There’s such a thing as Confederate Memorial Day. I did not know that. It’s today in Alabama, Georgia and Mississippi. Woohoo. Is there also a Hooray for Slavery Day? A Glorify Racism Day? A Steal Other People’s Labor Day?
Alabama closes its government offices today in observance of Confederate Memorial Day, along with Mississippi and Georgia. On May 10, South Carolina government offices will close in observance of the state holiday.
Of the 11 Southern states that made up the Confederate States of America during the Civil War, few agreed on what date was best for remembrance once the war officially ended in 1865.
I suggest the 32d of December, myself.
State officials still mark Confederate Memorial Day on their calendars, but it makes sense why they may not want to embrace the holiday publicly, said John Neff, director of the Center for Civil War Research at the University of Mississippi and a scholar of Civil War death and remembrance.
Dating back to 2000, the debates about whether states should fly the Confederate battle flag could be partially to blame, he explained. Several Southern states were embroiled in these fights, holding legislative votes and public referendums that revived the Confederacy as a politically sensitive issue.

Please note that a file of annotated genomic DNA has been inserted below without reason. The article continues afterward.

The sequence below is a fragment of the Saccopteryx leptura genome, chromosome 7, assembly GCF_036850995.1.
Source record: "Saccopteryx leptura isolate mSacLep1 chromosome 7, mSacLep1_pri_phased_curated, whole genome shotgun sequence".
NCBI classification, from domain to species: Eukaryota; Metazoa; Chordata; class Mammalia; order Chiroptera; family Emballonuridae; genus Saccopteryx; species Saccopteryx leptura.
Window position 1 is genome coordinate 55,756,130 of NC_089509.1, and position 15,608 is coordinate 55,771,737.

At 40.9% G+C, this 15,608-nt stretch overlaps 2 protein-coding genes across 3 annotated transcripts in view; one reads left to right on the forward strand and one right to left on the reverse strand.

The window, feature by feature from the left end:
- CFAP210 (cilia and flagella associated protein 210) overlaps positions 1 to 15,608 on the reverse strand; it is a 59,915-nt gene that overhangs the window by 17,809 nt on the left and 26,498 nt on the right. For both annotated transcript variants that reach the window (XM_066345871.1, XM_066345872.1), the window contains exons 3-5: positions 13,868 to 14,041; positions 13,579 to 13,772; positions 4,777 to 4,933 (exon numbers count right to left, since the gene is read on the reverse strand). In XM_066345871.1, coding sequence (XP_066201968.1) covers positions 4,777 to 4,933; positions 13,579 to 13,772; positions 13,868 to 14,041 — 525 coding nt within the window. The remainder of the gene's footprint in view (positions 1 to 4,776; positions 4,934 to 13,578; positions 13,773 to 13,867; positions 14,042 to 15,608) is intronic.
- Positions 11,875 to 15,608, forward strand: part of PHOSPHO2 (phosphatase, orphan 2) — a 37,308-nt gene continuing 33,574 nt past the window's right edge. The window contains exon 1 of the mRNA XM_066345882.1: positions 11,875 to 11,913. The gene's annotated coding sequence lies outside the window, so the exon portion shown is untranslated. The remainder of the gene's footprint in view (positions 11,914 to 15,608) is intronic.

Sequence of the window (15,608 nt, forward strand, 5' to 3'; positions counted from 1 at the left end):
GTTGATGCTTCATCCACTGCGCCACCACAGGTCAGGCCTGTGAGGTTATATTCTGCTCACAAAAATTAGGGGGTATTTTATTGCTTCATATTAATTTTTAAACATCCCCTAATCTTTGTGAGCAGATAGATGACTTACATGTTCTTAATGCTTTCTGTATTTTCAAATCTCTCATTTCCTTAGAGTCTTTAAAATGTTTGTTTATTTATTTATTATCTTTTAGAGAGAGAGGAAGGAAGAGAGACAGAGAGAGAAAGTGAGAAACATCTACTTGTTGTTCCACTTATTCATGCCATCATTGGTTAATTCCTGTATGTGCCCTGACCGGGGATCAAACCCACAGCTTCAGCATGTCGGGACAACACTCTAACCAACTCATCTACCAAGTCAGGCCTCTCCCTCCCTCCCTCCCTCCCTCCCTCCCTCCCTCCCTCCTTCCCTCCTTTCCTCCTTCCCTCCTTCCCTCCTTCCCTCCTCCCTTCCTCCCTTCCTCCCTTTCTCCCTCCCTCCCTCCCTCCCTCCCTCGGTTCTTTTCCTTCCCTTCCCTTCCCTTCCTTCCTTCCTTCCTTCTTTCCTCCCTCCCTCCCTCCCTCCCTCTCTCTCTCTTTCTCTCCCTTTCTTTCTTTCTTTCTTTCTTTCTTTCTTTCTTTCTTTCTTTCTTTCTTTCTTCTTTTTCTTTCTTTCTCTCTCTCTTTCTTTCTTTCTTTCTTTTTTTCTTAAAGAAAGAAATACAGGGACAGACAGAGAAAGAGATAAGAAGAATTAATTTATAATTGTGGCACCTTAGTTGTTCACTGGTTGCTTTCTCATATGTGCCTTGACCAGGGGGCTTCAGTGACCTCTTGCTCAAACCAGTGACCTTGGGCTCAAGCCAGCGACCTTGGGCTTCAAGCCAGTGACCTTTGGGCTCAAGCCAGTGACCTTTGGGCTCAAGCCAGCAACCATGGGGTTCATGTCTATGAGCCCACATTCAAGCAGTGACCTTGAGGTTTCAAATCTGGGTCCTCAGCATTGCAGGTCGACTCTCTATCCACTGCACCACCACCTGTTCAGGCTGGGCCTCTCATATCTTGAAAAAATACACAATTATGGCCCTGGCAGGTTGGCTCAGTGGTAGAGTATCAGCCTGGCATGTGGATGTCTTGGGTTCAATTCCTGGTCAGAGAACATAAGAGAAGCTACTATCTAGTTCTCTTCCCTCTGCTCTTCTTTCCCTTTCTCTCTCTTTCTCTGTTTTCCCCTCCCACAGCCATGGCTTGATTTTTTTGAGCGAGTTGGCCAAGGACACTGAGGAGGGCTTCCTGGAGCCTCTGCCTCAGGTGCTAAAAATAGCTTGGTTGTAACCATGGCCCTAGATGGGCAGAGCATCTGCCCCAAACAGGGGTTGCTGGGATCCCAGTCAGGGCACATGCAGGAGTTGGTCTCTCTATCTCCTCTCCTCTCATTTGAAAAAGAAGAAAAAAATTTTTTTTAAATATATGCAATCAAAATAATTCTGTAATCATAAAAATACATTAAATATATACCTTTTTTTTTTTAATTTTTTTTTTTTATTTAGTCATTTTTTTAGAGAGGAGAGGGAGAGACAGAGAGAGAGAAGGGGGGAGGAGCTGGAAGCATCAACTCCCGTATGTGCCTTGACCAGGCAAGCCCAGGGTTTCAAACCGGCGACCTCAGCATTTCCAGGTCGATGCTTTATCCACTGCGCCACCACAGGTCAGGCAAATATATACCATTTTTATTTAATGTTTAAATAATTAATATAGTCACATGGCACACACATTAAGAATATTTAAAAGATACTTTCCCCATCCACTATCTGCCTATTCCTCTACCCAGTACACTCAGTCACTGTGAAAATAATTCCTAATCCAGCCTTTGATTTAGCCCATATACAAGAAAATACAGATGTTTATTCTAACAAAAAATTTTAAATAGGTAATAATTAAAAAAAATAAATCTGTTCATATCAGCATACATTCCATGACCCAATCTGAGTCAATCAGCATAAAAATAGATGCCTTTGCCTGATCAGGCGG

That year in South Carolina, state legislators agreed to remove the Confederate battle flag from the capitol dome in Columbia. In a 2001 statewide referendum, a majority of Mississippi’s voters chose to keep the Confederate battle flag emblem on the state’s banner as it remains today. In 2003, Georgia rid itself of the Confederate battle flag from its state flag, following a legislative action and a public referendum.
All those words, yet PBS never manages to spell out why things Confederate are “a politically sensitive issue.” [whispers: it’s because of slavery.]
“It seems odd in many ways, but you don’t have to live in the South very long to know this is a deep connection that many people still feel,” he said.
Many people across the South claim the Confederacy as part of their heritage, he said.
“I can say this is very much a part of many white Southerners’ identity. This is how they feel connected to their place, their time, their families,” Neff said. “I think it’s going to be a long, long time before there’s no one in the South that feels those connections.”
We get it, and that’s kind of the issue, isn’t it. It’s part of many white Southerners’ identity, and that fact is fraught with all kinds of horrors.